She urges parents with concerns to reach out to teachers: "Dialogue between parents and teachers are so key because we both want the best for your children," she said.
Bonner, who won an award from the National Council of Teachers of English for "Outstanding Middle Level Educator" in 2018, said she fears for the state of public education amid attacks on different identities.
"The importance of representation -- it's needed now more than ever," Bonner said. "We need more inclusivity, we need more access, and the books, literatures, texts -- they are so key to supporting our students' ability to read the world."
Jamie Gregory, a librarian in South Carolina, has been facing similar backlash for tweeting about her teen child's defense of a highly-banned book called "Gender Queer," and his opposition of its removal from local schools.
The book has been criticized for its depiction of nudity and sexual references.
Book ban efforts have risen dramatically across the U.S., with a record-breaking 1,269 demands made to censor library books and resources in 2022 alone, according to the American Library Association.
These efforts primarily target books written by or about people of color or who are LGBTQ, according to the ALA. Librarians and teachers continue to face immense pressure from political groups about what they can and cannot talk about -- with laws across the country restricting content about race, gender identity, sexual orientation and more in schools.
"You certainly have the right as a parent to tell your child what they can and cannot read, but explain to them how that doesn't mean, though, that you actually remove the materials so that no one else can access it," Gregory added.
Once Gregory's tweet was spread online by conservative extremists, she told ABC News she began receiving threatening messages and had her personal information shared online.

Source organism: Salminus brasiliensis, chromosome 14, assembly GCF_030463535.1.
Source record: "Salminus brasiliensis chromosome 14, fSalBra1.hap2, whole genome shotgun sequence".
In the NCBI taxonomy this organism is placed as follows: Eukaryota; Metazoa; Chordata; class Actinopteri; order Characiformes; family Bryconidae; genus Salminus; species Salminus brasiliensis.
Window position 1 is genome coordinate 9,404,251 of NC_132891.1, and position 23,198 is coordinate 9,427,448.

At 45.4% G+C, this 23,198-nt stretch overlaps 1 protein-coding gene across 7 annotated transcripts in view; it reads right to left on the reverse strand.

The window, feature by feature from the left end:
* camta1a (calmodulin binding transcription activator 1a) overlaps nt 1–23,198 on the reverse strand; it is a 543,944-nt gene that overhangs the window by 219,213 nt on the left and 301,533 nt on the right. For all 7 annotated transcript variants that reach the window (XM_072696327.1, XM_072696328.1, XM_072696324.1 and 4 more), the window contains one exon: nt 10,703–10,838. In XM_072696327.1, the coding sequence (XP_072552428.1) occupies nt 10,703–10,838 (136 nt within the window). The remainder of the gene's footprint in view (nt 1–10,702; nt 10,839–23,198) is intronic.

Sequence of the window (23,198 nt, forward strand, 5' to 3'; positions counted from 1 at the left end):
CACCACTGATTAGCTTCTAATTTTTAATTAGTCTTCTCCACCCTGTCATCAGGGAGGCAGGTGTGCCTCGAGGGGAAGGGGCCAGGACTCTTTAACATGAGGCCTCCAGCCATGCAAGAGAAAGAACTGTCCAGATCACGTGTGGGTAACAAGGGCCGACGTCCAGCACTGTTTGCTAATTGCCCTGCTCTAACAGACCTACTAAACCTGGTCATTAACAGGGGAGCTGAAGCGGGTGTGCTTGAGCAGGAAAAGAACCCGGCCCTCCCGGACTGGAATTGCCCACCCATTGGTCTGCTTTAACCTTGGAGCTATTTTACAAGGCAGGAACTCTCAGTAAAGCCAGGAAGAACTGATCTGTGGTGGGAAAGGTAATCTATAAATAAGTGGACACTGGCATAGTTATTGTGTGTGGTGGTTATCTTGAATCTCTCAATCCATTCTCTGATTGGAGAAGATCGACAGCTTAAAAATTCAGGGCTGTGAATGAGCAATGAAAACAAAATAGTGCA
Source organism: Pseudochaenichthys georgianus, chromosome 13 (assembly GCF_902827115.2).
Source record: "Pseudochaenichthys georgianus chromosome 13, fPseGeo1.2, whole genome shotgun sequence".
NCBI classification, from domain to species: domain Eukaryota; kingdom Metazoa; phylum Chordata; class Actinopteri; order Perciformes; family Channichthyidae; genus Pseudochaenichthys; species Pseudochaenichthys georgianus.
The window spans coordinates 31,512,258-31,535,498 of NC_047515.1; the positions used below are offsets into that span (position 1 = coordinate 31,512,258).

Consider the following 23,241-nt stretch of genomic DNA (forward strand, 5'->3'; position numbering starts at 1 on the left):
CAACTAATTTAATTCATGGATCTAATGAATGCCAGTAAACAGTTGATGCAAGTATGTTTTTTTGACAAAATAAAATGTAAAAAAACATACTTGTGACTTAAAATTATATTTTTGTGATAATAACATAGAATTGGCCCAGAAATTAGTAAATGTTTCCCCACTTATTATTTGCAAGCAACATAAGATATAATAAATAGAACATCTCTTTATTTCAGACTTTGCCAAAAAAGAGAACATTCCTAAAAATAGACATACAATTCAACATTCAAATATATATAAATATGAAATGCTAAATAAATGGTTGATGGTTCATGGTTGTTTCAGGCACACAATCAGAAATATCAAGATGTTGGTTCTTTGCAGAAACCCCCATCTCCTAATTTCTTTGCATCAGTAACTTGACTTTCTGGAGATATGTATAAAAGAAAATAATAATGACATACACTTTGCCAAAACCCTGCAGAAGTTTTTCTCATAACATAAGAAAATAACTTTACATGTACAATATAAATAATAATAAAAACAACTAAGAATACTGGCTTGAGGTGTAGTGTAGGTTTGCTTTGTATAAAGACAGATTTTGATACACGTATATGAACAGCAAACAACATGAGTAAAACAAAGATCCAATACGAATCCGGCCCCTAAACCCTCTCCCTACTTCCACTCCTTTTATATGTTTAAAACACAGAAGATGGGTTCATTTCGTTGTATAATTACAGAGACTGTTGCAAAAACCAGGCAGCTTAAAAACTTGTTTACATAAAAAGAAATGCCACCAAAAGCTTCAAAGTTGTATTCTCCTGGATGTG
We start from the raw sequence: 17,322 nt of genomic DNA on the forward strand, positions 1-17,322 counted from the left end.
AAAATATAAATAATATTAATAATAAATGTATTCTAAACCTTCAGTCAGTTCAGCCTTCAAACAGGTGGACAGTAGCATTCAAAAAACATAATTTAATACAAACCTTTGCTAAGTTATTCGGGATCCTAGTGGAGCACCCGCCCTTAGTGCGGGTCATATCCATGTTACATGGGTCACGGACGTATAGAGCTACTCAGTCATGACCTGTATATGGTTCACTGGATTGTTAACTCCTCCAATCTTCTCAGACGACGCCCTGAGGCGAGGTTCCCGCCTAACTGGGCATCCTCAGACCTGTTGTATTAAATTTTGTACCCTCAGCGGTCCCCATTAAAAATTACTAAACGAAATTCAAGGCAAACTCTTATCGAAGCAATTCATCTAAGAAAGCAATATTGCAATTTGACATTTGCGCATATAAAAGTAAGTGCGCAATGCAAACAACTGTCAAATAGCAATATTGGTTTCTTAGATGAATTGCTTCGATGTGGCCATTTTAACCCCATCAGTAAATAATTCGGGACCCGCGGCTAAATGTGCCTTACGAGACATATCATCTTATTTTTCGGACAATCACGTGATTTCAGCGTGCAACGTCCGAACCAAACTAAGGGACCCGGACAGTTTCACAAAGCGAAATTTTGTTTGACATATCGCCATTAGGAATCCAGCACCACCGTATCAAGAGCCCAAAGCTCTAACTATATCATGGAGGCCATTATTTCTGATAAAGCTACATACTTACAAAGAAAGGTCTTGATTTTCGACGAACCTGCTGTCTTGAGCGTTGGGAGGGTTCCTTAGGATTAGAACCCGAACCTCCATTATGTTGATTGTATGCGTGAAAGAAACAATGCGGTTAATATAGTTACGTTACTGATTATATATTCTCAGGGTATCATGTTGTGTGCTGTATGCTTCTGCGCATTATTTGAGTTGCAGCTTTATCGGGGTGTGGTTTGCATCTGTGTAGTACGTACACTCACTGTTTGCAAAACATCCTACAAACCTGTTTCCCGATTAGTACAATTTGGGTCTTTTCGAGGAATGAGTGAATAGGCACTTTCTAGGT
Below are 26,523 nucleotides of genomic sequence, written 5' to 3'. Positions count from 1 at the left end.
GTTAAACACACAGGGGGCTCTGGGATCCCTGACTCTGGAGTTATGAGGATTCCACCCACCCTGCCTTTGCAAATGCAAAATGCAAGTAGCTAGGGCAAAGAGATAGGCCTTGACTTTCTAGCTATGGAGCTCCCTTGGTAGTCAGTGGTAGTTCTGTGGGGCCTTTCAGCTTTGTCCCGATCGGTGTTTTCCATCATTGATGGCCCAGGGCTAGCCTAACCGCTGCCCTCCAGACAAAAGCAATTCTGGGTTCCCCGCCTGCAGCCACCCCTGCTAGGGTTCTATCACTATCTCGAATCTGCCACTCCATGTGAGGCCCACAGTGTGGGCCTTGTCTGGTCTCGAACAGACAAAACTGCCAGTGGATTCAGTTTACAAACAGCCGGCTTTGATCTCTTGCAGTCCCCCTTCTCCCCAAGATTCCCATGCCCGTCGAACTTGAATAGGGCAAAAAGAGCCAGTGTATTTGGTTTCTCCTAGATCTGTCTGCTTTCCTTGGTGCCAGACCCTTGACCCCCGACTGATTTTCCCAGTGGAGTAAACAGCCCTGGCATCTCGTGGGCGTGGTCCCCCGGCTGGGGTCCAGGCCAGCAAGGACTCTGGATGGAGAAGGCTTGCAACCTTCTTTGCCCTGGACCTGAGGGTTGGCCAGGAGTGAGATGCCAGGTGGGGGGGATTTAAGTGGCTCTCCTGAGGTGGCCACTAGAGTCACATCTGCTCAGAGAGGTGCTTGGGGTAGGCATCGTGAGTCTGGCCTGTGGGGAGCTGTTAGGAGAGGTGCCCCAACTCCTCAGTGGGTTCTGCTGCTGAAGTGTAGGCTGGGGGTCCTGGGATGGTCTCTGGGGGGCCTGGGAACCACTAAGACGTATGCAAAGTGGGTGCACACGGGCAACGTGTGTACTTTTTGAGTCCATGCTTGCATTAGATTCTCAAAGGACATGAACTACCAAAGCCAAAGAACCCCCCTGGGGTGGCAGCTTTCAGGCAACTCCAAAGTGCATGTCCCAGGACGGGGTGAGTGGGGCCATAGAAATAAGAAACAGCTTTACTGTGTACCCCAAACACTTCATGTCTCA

"It's not just political rhetoric. I'm a real person. And this has really happened to me. In my life," Gregory said she told a representative from a conservative group backing book bans. "You're saying things that are not true, and making people paranoid and making people angry. You're accusing people like me of felonies."
Gregory and Bonner say their experiences represent a growing hostility towards public education and its inclusion of marginalized identities. The increased scrutiny has come amid growing fears of teacher shortages, and empty positions plaguing school districts nationwide.
Shelly Fitzgerald, who was fired from her teaching job at a Christian school in 2018 for being a lesbian, believes her firing was a sign of what was to come, and what people are experiencing now.
She believes laws that restrict content in classrooms in Florida, Texas, Oklahoma and elsewhere are designed to "stop teaching empathy," "support" and "history." She fears how laws restricting discussion on gender identity and sexual orientation in the classroom will impact her daughter, who has two mothers and could be restricted from talking about her home and family life.
Bonner, who now teaches pre-service middle school teachers, urges her students to prepare for a fight ahead.
"The more we ban, the more we erase," Bonner said. "My heart just aches for the LGBTQ students in my classroom that have questions."